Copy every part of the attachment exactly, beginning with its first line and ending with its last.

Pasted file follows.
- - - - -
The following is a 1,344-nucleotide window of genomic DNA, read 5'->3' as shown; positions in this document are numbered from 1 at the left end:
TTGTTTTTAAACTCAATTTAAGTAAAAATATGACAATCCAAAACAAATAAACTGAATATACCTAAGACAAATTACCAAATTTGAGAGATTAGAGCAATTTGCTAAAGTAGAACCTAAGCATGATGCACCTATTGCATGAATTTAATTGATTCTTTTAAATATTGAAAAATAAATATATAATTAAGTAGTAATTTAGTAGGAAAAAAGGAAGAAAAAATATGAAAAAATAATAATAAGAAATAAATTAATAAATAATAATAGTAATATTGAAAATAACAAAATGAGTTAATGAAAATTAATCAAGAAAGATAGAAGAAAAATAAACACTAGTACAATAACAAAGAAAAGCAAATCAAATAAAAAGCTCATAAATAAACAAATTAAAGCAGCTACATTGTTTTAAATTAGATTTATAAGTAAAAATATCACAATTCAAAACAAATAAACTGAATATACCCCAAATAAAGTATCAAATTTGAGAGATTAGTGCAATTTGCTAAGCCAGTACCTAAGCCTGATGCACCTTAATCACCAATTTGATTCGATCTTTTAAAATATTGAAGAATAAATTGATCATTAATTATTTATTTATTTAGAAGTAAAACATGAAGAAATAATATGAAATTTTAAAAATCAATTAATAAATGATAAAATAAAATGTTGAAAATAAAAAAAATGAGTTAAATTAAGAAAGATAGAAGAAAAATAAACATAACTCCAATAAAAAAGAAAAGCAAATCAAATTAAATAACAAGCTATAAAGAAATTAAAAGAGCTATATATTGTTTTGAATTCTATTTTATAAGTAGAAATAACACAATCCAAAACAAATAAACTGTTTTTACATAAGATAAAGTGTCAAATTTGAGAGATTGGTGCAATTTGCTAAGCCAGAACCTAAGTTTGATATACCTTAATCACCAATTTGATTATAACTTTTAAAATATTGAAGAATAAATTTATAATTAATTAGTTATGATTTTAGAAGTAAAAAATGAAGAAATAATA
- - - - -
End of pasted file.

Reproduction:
The following is a 1,344-nucleotide window of genomic DNA, read 5'->3' as shown; positions in this document are numbered from 1 at the left end:
TTGTTTTTAAACTCAATTTAAGTAAAAATATGACAATCCAAAACAAATAAACTGAATATACCTAAGACAAATTACCAAATTTGAGAGATTAGAGCAATTTGCTAAAGTAGAACCTAAGCATGATGCACCTATTGCATGAATTTAATTGATTCTTTTAAATATTGAAAAATAAATATATAATTAAGTAGTAATTTAGTAGGAAAAAAGGAAGAAAAAATATGAAAAAATAATAATAAGAAATAAATTAATAAATAATAATAGTAATATTGAAAATAACAAAATGAGTTAATGAAAATTAATCAAGAAAGATAGAAGAAAAATAAACACTAGTACAATAACAAAGAAAAGCAAATCAAATAAAAAGCTCATAAATAAACAAATTAAAGCAGCTACATTGTTTTAAATTAGATTTATAAGTAAAAATATCACAATTCAAAACAAATAAACTGAATATACCCCAAATAAAGTATCAAATTTGAGAGATTAGTGCAATTTGCTAAGCCAGTACCTAAGCCTGATGCACCTTAATCACCAATTTGATTCGATCTTTTAAAATATTGAAGAATAAATTGATCATTAATTATTTATTTATTTAGAAGTAAAACATGAAGAAATAATATGAAATTTTAAAAATCAATTAATAAATGATAAAATAAAATGTTGAAAATAAAAAAAATGAGTTAAATTAAGAAAGATAGAAGAAAAATAAACATAACTCCAATAAAAAAGAAAAGCAAATCAAATTAAATAACAAGCTATAAAGAAATTAAAAGAGCTATATATTGTTTTGAATTCTATTTTATAAGTAGAAATAACACAATCCAAAACAAATAAACTGTTTTTACATAAGATAAAGTGTCAAATTTGAGAGATTGGTGCAATTTGCTAAGCCAGAACCTAAGTTTGATATACCTTAATCACCAATTTGATTATAACTTTTAAAATATTGAAGAATAAATTTATAATTAATTAGTTATGATTTTAGAAGTAAAAAATGAAGAAATAATA